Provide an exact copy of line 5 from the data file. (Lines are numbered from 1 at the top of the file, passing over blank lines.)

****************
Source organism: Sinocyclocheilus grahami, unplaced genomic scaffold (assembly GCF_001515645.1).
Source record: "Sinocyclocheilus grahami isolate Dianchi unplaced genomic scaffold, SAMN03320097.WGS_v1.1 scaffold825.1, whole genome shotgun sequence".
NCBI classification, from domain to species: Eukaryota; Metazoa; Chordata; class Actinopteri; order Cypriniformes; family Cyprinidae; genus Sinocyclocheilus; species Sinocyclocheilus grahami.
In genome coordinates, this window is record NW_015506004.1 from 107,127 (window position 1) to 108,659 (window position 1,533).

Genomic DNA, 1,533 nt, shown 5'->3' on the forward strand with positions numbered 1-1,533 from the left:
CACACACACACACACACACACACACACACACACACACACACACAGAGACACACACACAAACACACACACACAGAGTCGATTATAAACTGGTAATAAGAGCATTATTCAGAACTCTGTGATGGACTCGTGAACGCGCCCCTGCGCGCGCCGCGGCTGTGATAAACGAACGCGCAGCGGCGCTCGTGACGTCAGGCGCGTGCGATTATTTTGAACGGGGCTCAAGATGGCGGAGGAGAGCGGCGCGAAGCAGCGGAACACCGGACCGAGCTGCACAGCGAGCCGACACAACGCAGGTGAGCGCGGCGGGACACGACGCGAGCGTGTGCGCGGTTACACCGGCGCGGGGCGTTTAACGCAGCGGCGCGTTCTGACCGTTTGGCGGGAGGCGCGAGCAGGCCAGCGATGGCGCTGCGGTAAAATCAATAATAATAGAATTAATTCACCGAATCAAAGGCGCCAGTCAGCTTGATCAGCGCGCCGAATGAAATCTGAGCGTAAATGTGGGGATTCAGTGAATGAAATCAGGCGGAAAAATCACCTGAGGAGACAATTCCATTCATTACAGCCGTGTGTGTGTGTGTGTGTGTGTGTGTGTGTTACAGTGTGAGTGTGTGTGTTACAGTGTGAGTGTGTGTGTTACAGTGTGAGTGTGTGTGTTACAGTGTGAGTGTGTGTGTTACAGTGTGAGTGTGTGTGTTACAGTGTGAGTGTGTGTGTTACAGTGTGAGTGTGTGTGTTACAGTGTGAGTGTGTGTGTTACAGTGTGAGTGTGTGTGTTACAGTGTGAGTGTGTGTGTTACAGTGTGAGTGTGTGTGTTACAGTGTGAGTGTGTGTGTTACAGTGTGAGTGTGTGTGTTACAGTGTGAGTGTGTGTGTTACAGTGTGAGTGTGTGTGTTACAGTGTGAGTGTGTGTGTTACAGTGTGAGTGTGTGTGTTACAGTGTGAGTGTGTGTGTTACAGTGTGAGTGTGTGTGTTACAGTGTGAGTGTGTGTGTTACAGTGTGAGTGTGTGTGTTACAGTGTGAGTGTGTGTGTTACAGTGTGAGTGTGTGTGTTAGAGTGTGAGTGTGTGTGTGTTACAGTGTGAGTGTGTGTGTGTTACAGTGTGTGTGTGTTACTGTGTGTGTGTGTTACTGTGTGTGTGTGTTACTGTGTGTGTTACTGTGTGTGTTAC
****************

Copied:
Genomic DNA, 1,533 nt, shown 5'->3' on the forward strand with positions numbered 1-1,533 from the left: